2. Great post, Dan! But the problem I run up against is that my church is more willing to hold me accountable than they are each other for fear of losing people if they do so. After all, they’ll just get another pastor to emotionally blackmail if they can get rid of me.

    • Oh, man, I hear you. You are the lightning rod… and disposable! Our system makes real accountability hard, because there are so many ways for dysfunctional people to use the system to their own advantage. I do have to say that in most cases, this is where SPRCs and DSs can be most helpful. Any time you get caught in the cross hairs of pastor hunters, make sure that leaders in the church and in the conference know what you are dealing with. It isn’t a solution, but it is a good idea.

  3. well, in my humble opinion the reason we aren’t able to do it is because that would mean we don’t need our sacred church buildings so much (especially in more rural areas… I believe we really need to have county preaching houses…which would mean less baggage and expense and more collaborative opportunities for clergy to make, grow and send disciples).

    But who wants to give up the family pew, or make room for others to share the space?

  4. If we are in an accountable relationship with one another, then we are less likely to push and shove over the last piece of pie at the pot luck…it all goes back to a need for classes and bands (small groups) as the primary way we are ordered!

  5. The church is full of fallen people, so we shouldn’t be surprised when they bring their junk with them inside the church walls.

    That being said, it would help greatly if all of us took a step back and realize we’ve all done some pretty awful things thinking we were acting on God’s behalf. A dose of communal repentance is always healthy.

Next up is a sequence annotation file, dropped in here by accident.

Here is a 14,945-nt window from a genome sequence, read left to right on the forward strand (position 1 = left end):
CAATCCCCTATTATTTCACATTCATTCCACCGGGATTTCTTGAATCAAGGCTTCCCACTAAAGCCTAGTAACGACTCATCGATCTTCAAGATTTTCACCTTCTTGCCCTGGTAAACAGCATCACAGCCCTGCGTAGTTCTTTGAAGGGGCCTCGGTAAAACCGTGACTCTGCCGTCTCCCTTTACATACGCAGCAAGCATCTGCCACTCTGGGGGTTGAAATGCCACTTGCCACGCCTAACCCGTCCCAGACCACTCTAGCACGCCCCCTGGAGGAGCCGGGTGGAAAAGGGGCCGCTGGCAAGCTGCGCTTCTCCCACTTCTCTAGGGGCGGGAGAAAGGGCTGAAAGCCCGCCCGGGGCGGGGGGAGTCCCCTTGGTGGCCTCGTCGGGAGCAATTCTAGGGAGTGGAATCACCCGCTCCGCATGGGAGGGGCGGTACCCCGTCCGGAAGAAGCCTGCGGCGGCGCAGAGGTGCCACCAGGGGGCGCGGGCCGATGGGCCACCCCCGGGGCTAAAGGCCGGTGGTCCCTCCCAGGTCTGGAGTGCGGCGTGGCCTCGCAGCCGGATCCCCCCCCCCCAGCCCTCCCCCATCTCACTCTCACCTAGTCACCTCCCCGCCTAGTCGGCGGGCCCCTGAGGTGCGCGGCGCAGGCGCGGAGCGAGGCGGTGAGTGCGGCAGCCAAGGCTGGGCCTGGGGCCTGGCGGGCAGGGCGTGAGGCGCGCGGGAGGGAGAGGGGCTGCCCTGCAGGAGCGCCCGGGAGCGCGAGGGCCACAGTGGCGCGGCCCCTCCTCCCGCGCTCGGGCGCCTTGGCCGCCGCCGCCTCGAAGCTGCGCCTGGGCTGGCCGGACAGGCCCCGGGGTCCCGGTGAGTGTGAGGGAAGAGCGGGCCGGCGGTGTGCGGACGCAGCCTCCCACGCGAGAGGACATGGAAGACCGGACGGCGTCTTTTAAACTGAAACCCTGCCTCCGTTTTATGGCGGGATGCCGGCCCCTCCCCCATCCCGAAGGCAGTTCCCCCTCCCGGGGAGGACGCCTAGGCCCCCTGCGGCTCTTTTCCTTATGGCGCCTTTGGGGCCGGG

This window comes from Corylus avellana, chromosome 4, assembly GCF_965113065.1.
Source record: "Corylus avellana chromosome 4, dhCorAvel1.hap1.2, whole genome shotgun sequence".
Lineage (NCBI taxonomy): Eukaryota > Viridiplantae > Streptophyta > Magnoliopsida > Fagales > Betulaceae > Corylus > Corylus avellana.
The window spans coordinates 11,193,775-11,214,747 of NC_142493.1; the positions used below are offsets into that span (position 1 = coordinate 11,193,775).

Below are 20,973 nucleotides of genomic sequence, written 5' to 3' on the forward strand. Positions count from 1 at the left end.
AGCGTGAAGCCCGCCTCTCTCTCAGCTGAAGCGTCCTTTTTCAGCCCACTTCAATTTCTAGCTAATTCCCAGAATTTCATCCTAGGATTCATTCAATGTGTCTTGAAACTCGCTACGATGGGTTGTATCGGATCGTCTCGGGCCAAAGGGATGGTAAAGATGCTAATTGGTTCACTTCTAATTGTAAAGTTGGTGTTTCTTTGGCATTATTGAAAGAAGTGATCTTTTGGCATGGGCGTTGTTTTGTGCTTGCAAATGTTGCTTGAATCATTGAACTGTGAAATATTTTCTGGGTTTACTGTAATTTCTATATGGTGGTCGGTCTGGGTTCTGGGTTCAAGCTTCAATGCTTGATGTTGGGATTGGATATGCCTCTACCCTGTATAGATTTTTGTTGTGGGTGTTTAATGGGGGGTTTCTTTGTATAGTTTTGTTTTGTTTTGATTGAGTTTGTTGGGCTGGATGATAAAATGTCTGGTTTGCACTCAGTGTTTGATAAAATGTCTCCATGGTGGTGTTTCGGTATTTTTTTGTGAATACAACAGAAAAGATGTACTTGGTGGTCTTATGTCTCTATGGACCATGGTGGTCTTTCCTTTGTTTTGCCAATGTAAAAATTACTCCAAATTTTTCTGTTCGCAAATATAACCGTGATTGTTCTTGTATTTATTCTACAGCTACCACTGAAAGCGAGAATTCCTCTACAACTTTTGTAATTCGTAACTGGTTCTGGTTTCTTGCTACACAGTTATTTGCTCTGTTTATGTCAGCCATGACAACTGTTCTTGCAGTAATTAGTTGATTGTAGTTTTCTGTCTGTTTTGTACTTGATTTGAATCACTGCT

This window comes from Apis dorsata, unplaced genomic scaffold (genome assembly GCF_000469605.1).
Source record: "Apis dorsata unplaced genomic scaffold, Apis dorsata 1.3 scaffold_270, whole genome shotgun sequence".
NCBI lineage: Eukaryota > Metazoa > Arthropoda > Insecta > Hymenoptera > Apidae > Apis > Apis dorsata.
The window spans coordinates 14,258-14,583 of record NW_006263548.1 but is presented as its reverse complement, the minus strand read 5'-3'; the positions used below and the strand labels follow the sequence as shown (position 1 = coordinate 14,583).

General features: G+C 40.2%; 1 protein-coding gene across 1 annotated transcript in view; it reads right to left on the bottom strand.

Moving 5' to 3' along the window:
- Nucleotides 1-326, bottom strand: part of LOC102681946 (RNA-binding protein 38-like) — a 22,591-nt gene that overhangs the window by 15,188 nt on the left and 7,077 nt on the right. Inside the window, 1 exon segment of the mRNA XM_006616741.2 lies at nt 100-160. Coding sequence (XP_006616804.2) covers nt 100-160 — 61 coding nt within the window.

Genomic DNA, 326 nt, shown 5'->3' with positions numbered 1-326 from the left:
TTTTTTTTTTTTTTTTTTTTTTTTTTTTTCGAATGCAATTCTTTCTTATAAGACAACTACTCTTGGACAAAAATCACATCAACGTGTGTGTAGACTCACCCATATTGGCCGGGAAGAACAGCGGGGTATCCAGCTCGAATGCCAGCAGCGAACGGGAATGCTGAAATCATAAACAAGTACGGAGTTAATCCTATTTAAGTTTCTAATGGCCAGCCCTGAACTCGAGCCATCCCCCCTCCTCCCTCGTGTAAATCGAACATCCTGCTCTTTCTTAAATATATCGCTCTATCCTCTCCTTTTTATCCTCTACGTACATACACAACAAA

• There are many degrees of broken — and we need to be ready to receive them all. But as you say, communal repentance — and communal responsibility grounded in accountability — goes a long way toward redemption. Very few people want to be mean or petty. Most do it because it works for them and they never see any other options. When the good of the many supercedes the will of the few, and the many are focused on pleasing God, great things can happen.

  6. in my limited experience, the main reason bad behavior is excused is because the perpetrator also happens to be the largest financial giver to the congregation . . .

    • …which is why emotional blackmail may be one of the most toxic behaviors of all. When the church is held hostage by the pursestrings of a few limited (and often narrow-minded) individuals, vision and God’s will go flying right out the window. Money talks, but it doesn’t always say good things!